# Decreasing specific elements in a matrix [closed]

Let

a = {{2, 2}, {2, 2}};


Why does

(--(a[[#]])) & @@@ {{1, 2}, {2, 1}}


give

{{1, 1}, {1, 1}}

I expected

{{2, 1}, {1, 2}}

Let

p = {2, 1};


Is there any easier way to decrease matrix elements; for example, the second in the first row and the first in the second row?

That is, I would like a function

F[a, p]


which gives

{{2, 1}, {1, 2}}

Is there an easier and faster way to do this than the below:

(--(a[[#]])) & @@@ Transpose[{Range, p]

• Use ##, not #... also, avoid using uppercase initials for your symbols, else you risk clashing with built-ins...
– ciao
Aug 20 '16 at 23:38

Here is one way to do it:

With[
{
a = {{2, 2}, {2, 2}},
f = Subtract[#, 1] &,
p = {{1, 2}, {2, 1}}
},
MapAt[f, a, p]
]


MapAt responds to your specific request of, "for example the second in the first row and the first in the second row? That is a function"

As I understand, you would like to modify a matrix in-place.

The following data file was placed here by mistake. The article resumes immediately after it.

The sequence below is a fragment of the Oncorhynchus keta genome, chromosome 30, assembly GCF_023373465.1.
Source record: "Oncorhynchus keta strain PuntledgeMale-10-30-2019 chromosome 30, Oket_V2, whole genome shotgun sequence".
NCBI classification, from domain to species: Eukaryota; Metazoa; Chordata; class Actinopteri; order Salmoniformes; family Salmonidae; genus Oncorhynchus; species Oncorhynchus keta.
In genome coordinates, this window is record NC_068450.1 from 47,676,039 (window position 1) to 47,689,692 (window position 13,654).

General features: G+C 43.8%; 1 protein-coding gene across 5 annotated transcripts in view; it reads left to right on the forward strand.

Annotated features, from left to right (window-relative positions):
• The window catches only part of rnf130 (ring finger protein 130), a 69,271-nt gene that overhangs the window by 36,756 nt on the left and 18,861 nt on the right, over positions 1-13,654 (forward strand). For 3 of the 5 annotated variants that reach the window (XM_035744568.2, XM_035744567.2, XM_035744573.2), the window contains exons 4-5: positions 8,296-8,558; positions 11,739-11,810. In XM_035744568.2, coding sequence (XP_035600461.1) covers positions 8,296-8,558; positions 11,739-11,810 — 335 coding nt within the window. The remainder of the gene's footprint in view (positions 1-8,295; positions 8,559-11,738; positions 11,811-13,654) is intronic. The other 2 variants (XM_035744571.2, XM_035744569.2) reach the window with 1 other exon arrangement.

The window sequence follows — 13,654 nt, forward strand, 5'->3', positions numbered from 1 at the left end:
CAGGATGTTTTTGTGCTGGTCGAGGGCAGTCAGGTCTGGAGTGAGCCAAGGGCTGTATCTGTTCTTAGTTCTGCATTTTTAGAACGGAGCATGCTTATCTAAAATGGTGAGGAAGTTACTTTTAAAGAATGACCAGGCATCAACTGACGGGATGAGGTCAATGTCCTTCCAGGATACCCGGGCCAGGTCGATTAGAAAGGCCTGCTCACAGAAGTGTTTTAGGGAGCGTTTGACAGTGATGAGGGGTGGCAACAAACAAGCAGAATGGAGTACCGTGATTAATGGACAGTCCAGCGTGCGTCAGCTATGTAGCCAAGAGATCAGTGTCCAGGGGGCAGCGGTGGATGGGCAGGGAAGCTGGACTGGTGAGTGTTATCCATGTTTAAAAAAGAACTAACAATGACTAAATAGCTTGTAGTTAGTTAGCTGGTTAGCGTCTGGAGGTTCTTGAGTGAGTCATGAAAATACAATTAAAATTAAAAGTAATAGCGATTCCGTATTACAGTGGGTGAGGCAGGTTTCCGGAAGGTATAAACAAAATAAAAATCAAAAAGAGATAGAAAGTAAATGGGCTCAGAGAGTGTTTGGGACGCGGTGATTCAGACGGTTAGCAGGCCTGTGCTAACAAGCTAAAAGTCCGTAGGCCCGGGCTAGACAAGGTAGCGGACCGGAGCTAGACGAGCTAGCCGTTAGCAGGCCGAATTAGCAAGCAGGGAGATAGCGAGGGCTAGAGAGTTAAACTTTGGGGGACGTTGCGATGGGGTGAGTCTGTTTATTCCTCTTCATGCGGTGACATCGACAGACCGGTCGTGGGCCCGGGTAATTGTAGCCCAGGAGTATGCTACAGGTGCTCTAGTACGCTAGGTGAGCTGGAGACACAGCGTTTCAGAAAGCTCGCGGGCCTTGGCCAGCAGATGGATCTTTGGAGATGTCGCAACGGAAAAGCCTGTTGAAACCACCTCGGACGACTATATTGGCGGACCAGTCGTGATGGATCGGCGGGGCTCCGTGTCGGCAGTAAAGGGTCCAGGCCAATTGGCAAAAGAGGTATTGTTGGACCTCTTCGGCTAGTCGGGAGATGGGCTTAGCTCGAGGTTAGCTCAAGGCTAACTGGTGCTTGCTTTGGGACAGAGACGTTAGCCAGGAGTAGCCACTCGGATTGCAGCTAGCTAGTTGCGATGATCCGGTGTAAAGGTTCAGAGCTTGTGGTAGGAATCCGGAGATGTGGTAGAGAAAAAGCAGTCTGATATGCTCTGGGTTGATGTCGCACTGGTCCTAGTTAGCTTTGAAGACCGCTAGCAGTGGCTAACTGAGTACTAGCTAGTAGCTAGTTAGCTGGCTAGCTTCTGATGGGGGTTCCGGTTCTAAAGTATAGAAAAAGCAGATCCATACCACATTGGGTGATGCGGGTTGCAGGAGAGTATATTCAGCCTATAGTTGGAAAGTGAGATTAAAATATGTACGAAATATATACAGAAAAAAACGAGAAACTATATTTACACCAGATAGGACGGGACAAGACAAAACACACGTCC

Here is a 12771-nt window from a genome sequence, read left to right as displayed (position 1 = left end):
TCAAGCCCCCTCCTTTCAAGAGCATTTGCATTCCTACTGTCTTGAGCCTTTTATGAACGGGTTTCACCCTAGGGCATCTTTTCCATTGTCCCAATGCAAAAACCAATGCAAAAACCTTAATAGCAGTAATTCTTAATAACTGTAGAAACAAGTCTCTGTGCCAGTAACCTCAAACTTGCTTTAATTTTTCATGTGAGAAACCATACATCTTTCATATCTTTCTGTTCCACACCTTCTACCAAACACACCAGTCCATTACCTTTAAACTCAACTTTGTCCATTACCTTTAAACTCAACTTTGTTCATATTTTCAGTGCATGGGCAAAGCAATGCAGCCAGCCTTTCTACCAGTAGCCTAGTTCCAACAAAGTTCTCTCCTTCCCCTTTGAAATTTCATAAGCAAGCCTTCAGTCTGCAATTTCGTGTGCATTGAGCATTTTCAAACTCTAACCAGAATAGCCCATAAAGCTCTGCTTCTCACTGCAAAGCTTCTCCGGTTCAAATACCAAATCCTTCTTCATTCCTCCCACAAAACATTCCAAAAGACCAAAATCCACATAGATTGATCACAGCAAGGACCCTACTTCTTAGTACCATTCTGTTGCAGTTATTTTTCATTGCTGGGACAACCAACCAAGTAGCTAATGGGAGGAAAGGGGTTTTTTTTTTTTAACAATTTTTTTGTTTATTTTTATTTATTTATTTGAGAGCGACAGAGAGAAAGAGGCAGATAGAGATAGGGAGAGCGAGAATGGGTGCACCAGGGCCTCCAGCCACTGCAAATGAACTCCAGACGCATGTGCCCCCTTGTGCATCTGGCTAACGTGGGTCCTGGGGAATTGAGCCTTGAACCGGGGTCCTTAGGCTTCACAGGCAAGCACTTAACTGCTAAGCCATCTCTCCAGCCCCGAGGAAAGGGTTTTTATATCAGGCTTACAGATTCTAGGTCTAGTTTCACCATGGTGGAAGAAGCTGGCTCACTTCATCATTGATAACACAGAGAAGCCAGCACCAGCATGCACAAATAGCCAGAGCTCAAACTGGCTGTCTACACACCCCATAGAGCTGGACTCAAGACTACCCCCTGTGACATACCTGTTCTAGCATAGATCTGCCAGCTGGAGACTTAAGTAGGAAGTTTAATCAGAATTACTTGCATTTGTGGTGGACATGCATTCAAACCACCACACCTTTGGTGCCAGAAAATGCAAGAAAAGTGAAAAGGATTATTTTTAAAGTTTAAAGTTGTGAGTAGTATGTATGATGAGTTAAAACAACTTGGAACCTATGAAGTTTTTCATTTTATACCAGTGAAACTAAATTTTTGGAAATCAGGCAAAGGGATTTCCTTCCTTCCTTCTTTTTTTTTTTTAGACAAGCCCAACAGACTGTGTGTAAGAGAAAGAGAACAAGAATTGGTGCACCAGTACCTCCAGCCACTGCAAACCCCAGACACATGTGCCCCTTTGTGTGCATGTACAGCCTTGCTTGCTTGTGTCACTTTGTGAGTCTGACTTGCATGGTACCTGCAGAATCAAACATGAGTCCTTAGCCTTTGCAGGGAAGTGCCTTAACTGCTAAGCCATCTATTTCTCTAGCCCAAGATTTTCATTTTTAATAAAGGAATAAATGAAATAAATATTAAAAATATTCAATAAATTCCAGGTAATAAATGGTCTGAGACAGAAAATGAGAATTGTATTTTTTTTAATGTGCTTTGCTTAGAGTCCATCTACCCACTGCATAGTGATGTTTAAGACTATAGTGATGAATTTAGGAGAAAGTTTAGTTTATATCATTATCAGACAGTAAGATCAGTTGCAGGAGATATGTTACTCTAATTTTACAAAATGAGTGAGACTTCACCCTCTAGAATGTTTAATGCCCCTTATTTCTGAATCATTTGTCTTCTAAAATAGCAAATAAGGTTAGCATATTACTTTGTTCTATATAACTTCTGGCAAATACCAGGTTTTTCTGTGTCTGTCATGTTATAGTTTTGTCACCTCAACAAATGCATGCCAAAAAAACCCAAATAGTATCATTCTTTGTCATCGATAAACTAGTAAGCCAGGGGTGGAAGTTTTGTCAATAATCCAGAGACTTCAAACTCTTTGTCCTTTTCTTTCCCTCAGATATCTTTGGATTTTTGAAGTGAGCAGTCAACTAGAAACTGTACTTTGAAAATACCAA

SetAttributes[decrease, HoldFirst];

decrease[m_?MatrixQ, pos__List] :=
Do[m[[Sequence @@ p]]--, {p, {pos}}]


Example:

SeedRandom;
test = RandomInteger[{1, 5}, {5, 3}]


{{5, 3, 5}, {1, 2, 1}, {1, 3, 1}, {1, 4, 3}, {1, 4, 5}}

Let's decrease second row all together, first element in third row, second and third in fourth and last in last:

decrease[test, {2}, {3, 1}, {4, {2, 3}}, {-1, -1}];

test


{{5, 3, 5}, {0, 1, 0}, {0, 3, 1}, {1, 3, 2}, {1, 4, 4}}

Edit: Incorporating a feature of a general modifying function.

SetAttributes[modifier, HoldFirst];

modifier[m_?MatrixQ, pos__List, f_Function: (# - 1 &)] :=
Do[Set[
m[[Sequence @@ p]], f@m[[Sequence @@ p]]], {p, {pos}}]


Leave out the optional function and the specified elements will be decreased by one, or specify the modifying operation, for example:

modifier[test, {2}, {3, 1}, 10 # - 2 &]


To see what is wrong with your code, you can use Trace which shows that the '--' decrement happens before the [[ ]] look up. I couldn't find a simple way of adapting your code, but I would aim to use something simpler.

I like to work in terms of matrices, and SparseArray gives you an convenient way to construct the required matrix. If you need to update your matrix a this is one way to do it.

a = {{2, 2}, {2, 2}};
p = {{1, 2}, {2, 1}};
a -= SparseArray[p -> 1]